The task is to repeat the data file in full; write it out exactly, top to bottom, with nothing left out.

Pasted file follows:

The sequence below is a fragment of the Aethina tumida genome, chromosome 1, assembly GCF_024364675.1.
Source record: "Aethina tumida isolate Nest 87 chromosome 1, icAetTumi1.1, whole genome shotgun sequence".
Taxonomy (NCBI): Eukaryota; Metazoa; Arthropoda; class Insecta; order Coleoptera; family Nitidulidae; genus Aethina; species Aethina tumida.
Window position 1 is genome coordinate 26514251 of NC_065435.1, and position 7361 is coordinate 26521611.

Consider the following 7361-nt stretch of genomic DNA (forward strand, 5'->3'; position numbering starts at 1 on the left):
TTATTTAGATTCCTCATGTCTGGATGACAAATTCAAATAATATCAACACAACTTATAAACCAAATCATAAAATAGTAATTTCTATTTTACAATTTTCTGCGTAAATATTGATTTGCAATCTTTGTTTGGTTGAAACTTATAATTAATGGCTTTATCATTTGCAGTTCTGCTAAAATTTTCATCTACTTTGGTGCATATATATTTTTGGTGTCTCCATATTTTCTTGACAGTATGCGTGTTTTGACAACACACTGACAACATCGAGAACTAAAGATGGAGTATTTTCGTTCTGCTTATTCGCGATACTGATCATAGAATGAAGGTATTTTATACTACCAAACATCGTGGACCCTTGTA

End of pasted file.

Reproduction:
The sequence below is a fragment of the Aethina tumida genome, chromosome 1, assembly GCF_024364675.1.
Source record: "Aethina tumida isolate Nest 87 chromosome 1, icAetTumi1.1, whole genome shotgun sequence".
Taxonomy (NCBI): Eukaryota; Metazoa; Arthropoda; class Insecta; order Coleoptera; family Nitidulidae; genus Aethina; species Aethina tumida.
Window position 1 is genome coordinate 26514251 of NC_065435.1, and position 7361 is coordinate 26521611.

Consider the following 7361-nt stretch of genomic DNA (forward strand, 5'->3'; position numbering starts at 1 on the left):
TTATTTAGATTCCTCATGTCTGGATGACAAATTCAAATAATATCAACACAACTTATAAACCAAATCATAAAATAGTAATTTCTATTTTACAATTTTCTGCGTAAATATTGATTTGCAATCTTTGTTTGGTTGAAACTTATAATTAATGGCTTTATCATTTGCAGTTCTGCTAAAATTTTCATCTACTTTGGTGCATATATATTTTTGGTGTCTCCATATTTTCTTGACAGTATGCGTGTTTTGACAACACACTGACAACATCGAGAACTAAAGATGGAGTATTTTCGTTCTGCTTATTCGCGATACTGATCATAGAATGAAGGTATTTTATACTACCAAACATCGTGGACCCTTGTA